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The reported incidence of neoplasia in the extinct hominin record is rare. We describe here the first palaeopathological analysis of an osteogenic lesion in the extinct hominin Homo naledi from Dinaledi Cave (Rising Star), South Africa. The lesion presented as an irregular bony growth, found on the right lingual surface of the body of the adult mandible U.W. 101-1142. The growth was macroscopically evaluated and internally imaged using micro-focus x-ray computed tomography (μCT). A detailed description and differential diagnosis were undertaken using gross and micromorphology, and we conclude that the most probable diagnosis is peripheral osteoma - a benign osteogenic neoplasia. These tumours are cryptic in clinical expression, though they may present localised discomfort and swelling. It has been suggested that muscle traction may play a role in the development and expression of these tumours. The impact of this lesion on the individual affected is unknown. This study adds to the growing corpus of palaeopathological data from the South African fossil record, which suggests that the incidence of neoplastic disease in deep prehistory was more prevalent than traditionally accepted. The study also highlights the utility of micro-computed tomography in assisting accurate diagnoses of ancient pathologies.

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This study–> provides a baseline of pathological and sub-pathological changes in the lower-limb bones of a semi-feral herd of domestic cattle. The purpose is to refine an existing method for identifying the use of cattle for traction using zooarchaeological evidence.

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Differential diagnosis and tabulation of cases of dental agenesis in Middle and Upper Paleolithic Western Eurasian humans to synthesize this data and to test previous hypotheses about when recent human patterns of third molar agenesis were established.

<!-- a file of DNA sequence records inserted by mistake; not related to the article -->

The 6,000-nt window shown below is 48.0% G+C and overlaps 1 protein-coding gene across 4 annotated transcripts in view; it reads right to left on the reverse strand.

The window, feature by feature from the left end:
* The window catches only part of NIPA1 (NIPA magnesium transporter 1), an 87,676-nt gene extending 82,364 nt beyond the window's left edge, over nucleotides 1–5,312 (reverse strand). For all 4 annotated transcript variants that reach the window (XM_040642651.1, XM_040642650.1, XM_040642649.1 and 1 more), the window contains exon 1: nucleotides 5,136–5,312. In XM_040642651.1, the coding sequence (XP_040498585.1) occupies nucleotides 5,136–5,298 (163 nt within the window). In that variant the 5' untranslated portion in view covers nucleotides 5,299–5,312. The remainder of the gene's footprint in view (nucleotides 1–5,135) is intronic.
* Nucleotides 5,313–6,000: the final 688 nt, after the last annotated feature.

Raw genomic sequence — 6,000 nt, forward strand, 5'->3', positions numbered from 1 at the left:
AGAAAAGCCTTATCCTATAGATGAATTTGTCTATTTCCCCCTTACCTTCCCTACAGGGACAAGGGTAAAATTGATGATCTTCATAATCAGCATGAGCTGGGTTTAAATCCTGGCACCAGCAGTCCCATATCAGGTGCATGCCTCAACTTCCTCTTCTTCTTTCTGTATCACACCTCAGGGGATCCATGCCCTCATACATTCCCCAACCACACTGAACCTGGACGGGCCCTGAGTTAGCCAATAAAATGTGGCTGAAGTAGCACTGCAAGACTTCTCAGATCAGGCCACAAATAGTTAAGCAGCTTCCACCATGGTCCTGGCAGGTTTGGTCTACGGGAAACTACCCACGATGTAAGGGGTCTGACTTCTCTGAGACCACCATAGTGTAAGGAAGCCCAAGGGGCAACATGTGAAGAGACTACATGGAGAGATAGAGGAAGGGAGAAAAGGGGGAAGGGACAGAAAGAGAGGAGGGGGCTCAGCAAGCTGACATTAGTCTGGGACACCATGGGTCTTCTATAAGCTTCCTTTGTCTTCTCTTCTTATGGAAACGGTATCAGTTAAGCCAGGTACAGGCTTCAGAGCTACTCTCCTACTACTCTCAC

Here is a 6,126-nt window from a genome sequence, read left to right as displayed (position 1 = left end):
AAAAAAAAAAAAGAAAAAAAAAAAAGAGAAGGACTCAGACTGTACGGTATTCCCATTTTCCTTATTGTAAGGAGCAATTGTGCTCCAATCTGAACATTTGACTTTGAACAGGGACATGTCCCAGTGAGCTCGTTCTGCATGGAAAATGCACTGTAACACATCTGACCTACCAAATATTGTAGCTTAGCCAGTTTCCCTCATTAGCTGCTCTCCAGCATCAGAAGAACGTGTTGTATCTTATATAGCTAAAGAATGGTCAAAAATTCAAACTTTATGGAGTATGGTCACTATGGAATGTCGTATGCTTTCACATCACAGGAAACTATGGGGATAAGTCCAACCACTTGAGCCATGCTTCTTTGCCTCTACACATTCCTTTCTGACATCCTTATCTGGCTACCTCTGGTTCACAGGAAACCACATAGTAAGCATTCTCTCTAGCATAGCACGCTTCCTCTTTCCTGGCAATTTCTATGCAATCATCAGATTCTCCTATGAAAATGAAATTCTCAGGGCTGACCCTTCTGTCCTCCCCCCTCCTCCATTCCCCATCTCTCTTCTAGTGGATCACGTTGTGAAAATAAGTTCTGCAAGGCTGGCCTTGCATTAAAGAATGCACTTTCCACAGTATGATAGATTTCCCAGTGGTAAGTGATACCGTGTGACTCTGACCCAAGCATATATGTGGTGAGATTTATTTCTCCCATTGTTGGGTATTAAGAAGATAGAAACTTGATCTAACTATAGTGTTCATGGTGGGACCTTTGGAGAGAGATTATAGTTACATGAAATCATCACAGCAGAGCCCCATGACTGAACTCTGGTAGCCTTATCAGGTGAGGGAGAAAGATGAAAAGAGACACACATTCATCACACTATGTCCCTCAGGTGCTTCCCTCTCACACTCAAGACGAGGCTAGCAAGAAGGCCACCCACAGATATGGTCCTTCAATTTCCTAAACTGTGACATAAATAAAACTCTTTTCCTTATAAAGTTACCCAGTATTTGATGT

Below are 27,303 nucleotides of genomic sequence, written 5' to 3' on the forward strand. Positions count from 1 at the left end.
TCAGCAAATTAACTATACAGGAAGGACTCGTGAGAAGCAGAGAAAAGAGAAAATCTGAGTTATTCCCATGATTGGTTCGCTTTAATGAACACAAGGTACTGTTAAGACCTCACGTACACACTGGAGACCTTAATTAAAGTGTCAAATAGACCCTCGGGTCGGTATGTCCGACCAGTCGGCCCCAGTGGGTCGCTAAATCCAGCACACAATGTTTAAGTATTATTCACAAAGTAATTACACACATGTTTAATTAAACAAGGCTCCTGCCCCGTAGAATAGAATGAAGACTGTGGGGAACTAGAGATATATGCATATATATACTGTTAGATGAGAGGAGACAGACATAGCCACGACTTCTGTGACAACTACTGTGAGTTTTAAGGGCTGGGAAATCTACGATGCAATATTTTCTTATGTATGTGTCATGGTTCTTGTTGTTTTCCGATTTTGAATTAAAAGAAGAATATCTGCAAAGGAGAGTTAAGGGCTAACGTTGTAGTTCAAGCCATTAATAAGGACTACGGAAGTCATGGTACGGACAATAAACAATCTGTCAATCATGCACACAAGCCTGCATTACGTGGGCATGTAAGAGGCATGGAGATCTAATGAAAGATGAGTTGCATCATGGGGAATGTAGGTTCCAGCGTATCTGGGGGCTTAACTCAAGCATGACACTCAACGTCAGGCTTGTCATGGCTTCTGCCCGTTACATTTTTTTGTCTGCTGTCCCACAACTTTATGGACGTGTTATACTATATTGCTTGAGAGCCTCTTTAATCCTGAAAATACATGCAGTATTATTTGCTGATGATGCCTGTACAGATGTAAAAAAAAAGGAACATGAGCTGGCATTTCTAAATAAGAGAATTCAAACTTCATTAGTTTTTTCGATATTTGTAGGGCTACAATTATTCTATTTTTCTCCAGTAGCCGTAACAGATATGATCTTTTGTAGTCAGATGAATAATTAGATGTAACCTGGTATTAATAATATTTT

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To reconstruct the etiology of a perimortem injury observed on a Neolithic - Chalcolithic cranium (5060 - 4400 yrs cal. BP).

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Paleopathological evidence of cancer from past populations is rare, especially outside of Europe and North Africa. This study expands upon the current temporal and spatial distribution of cancer by presenting a probable case of multiple myeloma from Bronze Age China.

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This research explores how social and environmental factors may have contributed to conflict during the early Bronze Age in Northwest China by analyzing violent trauma on human skeletal remains from a cemetery of the Qijia culture (2300-1500 BCE). The Qijia culture existed during a period of dramatic social, technological, and environmental change, though minimal research has been conducted on how these factors may have contributed to violence within the area of the Qijia and other contemporaneous material cultures. An osteological assessment was conducted on 361 individuals (n = 241 adults, n = 120 non-adults) that were excavated from the Mogou site, Lintan County, Gansu, China. Injuries indicative of violence, including sharp- and blunt-force trauma that was sustained ante- or peri-mortem, were identified, and the patterns of trauma were analysed. Violent injuries were found on 8.58% (n = 31/361) of individuals, primarily adult males. No evidence of trauma was found on infants or children. Cranial trauma was found on 11.8% (n = 23/195) of the adult individuals examined. Of these, 43.5% (n = 10/23) presented with severe peri-mortem craniofacial trauma. The high rate of perimortem injuries and their locations indicate lethal intent. This lethality, in addition to the fact that individuals with trauma were predominantly male, suggest intergroup violence such as raiding, warfare, or feuding. Both social and environmental factors may have contributed to this conflict in the TaoRiver Valley, though future systematic archaeological and paleoenvironmental data will be needed to disentangle the many potential causal factors.